|Publication number||US7631277 B1|
|Application number||US 10/022,151|
|Publication date||Dec 8, 2009|
|Priority date||Dec 14, 2001|
|Also published as||US8434028, US20100085356|
|Publication number||022151, 10022151, US 7631277 B1, US 7631277B1, US-B1-7631277, US7631277 B1, US7631277B1|
|Inventors||Xiaochun Nie, Christopher L. Flick|
|Original Assignee||Apple Inc.|
|Export Citation||BiBTeX, EndNote, RefMan|
|Patent Citations (17), Non-Patent Citations (2), Referenced by (23), Classifications (17), Legal Events (3)|
|External Links: USPTO, USPTO Assignment, Espacenet|
1. Field of the Invention
This invention relates to the field of application program interfaces for supporting media objects. More specifically, the invention relates to a system and method for integrating media objects for viewing on and manipulation via a computing device such as a personal computer.
Computers and other processor based devices handle many kinds of data. Various kinds of data may be accessed by computers, including two-dimensional (2D) objects and 2D virtual reality enhanced images having three-dimensional (3D) properties. Operating systems provide utilities which may be used by application programs for various purposes, including the low-level handling of media objects. Many operating systems do not provide more than rudimentary support for the handling of 2D media objects and do not generally support enhanced 2D media objects. Additional utilities may be provided via application program interfaces commonly referred to as APIs. Some extensions to operating systems may provide the facility to separately view various kinds of 2D media objects. One such operating system extension is the QuickTimeŽ System from Apple Computer, Inc. of Cupertino, Calif. The ability to integrate multiple 2D media objects and 3D enhanced 2D objects into a scene having 3D properties and to then manipulate the scene and the objects is not provided in current operating systems and operating systems extensions.
The invention described herein is illustrated by way of example and not by way of limitation in the figures of the accompanying drawings in which like references indicate similar elements. It should be noted that references to “an” or “one” embodiment in this disclosure are not necessarily to the same embodiment, and such references mean at least one.
The invention described herein provides various embodiments of a method and system for integrating two-dimensional (2D) and three-dimensional (3D) media objects for viewing on and manipulation via a computing device such as a personal computer. As many operating systems provide only rudimentary support for handling 2D and 3D media, the various embodiments of the system and method described herein may be implemented as an application program interface (API) which allows application programs to take advantage of the features of the method and system for integrating 2D and 3D media objects described herein. The various embodiments of the system and method described herein may be incorporated as part of an operating system or provided as an extension of an operating system which exists between the operating system and application programs.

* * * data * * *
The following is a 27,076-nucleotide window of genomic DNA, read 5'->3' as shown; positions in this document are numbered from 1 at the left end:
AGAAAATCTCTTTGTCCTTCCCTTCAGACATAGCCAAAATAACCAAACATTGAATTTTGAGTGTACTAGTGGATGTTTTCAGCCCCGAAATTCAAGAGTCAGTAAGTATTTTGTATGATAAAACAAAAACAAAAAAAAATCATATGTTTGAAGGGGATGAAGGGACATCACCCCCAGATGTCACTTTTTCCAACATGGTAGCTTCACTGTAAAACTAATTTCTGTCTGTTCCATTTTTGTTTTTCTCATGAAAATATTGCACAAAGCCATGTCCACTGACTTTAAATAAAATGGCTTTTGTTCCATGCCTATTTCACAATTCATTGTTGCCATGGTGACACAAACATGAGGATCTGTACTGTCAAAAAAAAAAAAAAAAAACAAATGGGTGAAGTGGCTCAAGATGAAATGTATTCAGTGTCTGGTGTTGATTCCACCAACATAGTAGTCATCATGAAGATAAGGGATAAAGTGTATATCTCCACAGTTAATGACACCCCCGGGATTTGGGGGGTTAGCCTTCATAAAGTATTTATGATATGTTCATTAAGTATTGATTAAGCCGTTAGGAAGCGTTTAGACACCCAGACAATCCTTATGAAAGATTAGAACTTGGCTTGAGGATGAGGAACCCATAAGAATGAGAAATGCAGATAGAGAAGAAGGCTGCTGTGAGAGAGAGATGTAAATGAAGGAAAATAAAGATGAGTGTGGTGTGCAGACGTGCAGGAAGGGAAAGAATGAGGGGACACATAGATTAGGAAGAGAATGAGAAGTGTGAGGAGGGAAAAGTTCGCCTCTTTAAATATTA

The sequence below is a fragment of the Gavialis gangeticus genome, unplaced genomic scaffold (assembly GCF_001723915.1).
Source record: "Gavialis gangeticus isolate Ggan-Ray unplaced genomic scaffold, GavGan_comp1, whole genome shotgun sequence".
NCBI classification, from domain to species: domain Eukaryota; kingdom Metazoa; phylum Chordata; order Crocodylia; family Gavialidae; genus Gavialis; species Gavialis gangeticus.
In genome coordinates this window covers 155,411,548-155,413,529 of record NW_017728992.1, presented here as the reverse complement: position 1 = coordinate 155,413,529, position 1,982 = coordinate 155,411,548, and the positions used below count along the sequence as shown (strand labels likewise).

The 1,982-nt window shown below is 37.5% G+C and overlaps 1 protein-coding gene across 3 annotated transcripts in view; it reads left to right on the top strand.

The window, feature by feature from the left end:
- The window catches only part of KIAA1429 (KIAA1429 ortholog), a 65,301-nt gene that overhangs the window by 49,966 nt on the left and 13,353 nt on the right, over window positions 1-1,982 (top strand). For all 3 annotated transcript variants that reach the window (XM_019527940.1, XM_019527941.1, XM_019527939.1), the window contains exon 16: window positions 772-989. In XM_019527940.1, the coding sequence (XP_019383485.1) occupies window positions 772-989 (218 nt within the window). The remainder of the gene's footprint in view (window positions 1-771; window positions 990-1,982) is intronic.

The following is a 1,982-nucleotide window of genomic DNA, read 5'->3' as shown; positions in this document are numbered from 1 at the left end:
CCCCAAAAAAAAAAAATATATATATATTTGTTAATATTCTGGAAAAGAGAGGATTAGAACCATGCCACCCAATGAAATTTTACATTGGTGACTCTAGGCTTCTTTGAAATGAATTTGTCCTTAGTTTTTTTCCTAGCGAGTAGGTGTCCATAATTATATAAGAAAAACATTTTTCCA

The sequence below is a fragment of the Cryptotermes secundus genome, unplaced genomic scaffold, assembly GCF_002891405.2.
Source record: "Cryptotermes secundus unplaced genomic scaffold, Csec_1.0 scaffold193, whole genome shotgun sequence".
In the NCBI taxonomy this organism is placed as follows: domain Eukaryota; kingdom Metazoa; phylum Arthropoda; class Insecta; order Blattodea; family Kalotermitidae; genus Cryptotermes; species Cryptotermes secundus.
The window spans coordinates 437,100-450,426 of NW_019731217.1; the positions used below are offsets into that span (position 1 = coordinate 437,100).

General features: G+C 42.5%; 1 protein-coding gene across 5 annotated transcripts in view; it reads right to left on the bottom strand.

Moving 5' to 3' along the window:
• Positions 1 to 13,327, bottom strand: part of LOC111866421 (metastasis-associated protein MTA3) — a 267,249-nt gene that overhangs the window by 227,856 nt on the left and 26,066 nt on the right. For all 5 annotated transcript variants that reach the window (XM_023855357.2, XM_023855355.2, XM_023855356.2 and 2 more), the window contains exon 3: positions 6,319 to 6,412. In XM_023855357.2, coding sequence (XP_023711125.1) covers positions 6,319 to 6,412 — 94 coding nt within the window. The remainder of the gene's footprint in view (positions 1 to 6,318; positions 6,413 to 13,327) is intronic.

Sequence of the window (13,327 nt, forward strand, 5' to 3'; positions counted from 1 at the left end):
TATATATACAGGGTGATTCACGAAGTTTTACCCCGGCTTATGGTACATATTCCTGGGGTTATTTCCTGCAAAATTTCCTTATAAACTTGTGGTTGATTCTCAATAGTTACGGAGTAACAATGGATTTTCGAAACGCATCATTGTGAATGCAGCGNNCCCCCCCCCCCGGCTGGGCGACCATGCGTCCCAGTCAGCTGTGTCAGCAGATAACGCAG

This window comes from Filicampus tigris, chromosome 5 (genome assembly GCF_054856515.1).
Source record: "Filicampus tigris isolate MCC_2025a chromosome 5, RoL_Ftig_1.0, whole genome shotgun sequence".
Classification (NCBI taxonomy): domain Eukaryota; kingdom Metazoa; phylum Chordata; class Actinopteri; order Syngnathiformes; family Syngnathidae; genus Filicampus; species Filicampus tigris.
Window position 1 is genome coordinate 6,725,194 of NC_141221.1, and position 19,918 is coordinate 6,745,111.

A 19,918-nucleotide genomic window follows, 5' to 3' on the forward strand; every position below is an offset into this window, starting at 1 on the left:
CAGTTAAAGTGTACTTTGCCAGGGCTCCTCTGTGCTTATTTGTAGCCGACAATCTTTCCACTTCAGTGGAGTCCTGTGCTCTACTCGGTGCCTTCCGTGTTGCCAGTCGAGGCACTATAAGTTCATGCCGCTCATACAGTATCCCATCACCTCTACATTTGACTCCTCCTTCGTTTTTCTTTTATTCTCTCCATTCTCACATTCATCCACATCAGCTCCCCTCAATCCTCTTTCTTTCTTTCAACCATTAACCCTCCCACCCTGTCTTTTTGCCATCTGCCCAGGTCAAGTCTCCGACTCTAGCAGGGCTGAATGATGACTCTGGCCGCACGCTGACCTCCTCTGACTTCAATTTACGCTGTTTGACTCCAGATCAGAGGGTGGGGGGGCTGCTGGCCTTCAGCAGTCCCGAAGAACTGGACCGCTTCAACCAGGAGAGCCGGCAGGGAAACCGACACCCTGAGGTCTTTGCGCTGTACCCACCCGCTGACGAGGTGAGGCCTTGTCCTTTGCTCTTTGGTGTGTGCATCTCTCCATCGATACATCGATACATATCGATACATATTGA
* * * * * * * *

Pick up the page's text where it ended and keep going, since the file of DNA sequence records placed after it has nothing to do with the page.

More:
Personal computer 100 may include graphics controller 132 that allows for the display of information such as text and graphics on display monitor 134. Graphics controller 132 may be any graphics controller known to those skilled in the art, and display 134 may be any display monitor known to those skilled in the art, including, for example, a cathode ray tube (CRT) display monitor and thin film transistor (TFT) display screen. Personal computer 100 may also include audio controller 136 to which speakers 138 may be coupled. Personal computer 100 may play audio including music, voice, and synthesized sound to a user of the personal computer via audio controller 136 and speakers 138. Audio controller 136 may be any audio controller that may be compatible with the Sound BlasterŽ de facto standard popularized by Creative Technology Ltd. of Singapore and that may support 3D audio. A user may access computing device 100 via any input device known to those skilled in the art, such as, for example, keyboard 144, mouse 146, track ball (not shown), keypad (not shown), pen and tablet (not shown), etc. These input devices may be coupled to computing device 100 by input/output (I/O) controller 142. In one embodiment, I/O controller 142 may be a universal serial bus (USB) controller and the input devices may be USB enabled.
Processor 110, memory 112, storage device 120, graphics controller 132, I/O controller 142 and network access device 162 may be coupled to one another via and communicate with one another over bus 150. Bus 150 may be any bus known to those skilled in the art. Although only one bus is depicted, multiple buses may be used in computing device 100. In addition, other components and controllers known to those skilled in the art (not depicted) or multiple instances of depicted components and controllers may be included in computing device 100.